On April 18, China’s first retrievable microgravity satellite, the SJ-10 returned safely to earth. The capsule was launched on April 6. During its journey in space, 19 experiments on microgravity and life sciences were carried out on board.
This year marks the 60th anniversary of the start of China’s space exploration.
Two new-generation Long March rockets, the heavy-lift Long March-5 and the medium-sized Long March-7, will also make their maiden space trips this year. The less environmentally damaging models will eventually replace the earlier Long March rockets to meet demand for space launches at home and abroad.
This year, China will also send up its second space laboratory Tiangong-2. It is scheduled to dock with manned spacecraft Shenzhou-11, which will reportedly carry two male Chinese astronauts for a 30-day mission. The new space lab has been modified to make it more liveable for medium-term stays for astronauts.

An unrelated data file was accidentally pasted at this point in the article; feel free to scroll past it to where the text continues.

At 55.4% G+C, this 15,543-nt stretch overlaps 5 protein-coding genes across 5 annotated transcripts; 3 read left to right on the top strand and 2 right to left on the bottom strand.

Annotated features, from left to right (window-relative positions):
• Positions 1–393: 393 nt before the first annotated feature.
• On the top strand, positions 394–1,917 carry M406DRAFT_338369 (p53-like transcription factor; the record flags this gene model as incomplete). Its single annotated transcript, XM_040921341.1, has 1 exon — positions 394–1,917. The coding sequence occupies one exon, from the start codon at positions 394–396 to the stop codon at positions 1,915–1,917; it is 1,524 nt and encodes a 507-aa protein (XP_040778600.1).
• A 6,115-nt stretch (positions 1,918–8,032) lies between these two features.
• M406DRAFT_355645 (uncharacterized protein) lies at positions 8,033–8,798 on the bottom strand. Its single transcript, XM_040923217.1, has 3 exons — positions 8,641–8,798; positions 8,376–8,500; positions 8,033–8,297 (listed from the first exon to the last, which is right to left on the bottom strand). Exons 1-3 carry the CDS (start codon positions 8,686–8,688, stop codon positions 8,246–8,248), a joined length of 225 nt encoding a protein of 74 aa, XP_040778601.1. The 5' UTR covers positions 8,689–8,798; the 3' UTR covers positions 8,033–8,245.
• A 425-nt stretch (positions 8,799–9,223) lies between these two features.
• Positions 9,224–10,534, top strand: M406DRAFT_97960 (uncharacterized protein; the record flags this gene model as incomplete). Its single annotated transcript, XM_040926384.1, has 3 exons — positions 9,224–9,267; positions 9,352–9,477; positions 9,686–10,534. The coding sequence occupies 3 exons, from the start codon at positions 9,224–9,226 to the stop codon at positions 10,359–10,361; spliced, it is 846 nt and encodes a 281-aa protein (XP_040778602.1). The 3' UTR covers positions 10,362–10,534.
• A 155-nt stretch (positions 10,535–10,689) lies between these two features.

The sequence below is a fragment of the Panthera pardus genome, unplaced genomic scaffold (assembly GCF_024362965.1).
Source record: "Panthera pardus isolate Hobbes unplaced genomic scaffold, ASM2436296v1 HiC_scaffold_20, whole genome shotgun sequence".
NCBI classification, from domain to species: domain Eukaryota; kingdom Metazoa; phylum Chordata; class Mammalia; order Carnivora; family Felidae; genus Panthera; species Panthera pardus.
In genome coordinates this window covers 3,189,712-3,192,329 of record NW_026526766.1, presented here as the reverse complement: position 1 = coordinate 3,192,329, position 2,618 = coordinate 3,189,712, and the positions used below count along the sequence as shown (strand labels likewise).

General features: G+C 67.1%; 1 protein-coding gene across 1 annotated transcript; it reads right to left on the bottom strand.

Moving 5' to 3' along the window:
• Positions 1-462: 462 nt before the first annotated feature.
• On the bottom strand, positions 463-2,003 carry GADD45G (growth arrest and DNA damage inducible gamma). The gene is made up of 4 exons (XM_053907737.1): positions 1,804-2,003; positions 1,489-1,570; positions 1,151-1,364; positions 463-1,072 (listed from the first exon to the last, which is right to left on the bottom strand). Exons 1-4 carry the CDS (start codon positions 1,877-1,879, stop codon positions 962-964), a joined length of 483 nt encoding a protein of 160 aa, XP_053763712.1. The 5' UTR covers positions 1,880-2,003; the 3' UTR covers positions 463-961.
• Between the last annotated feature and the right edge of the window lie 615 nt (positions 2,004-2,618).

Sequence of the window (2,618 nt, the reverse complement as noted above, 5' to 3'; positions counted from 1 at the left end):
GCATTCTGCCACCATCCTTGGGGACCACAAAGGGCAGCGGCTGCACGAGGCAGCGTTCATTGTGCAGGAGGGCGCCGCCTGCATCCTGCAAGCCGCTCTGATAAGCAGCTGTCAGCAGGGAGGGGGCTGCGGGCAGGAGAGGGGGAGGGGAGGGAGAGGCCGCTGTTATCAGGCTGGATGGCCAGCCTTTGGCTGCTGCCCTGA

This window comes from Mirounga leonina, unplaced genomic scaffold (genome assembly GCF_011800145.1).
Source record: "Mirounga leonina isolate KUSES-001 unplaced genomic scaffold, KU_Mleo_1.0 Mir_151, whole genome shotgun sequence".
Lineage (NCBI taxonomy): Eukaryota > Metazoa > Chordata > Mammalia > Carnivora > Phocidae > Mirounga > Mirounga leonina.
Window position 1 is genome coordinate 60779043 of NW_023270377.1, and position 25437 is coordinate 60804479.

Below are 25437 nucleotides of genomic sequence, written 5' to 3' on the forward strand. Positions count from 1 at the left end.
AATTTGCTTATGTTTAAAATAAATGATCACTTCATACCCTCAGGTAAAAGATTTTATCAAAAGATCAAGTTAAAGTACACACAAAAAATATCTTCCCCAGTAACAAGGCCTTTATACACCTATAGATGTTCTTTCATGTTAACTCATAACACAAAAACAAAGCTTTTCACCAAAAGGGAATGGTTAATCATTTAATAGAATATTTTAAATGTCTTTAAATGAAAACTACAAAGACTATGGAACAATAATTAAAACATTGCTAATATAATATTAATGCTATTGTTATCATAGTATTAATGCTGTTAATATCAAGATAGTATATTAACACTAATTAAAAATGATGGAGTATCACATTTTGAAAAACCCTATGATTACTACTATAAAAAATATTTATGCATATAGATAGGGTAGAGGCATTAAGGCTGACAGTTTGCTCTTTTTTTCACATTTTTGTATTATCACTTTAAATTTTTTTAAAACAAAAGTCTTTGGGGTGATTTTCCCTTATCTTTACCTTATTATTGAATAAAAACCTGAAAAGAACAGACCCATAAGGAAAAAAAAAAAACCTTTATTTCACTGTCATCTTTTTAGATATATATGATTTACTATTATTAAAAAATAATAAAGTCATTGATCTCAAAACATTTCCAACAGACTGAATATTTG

China is also set to launch a satellite for quantum information and technology experiments in 2016. The technology will eventually allow the ability to beam a message across the planet with supposedly unhackable encryption.
China’s first domestically-produced large passenger aircraft, the C919 is scheduled to have its maiden flight this year. The plane has 158 seats, a standard range of some four thousand kilometers and an extended range of over five thousand kilometers.
China will launch Gaofen-3 remote sensing satellite in 2016, as part of its high-definition earth observation system project. The goal of the Gaofen series is to provide an all-weather, 24-hour service covering the globe.
A single-aperture spherical telescope on earth will be competed this year in Pingtang country in Southwest China’s Guizhou province. The telescope “FAST” will have an aperture of 500 meters, and is expected to be the world’s largest.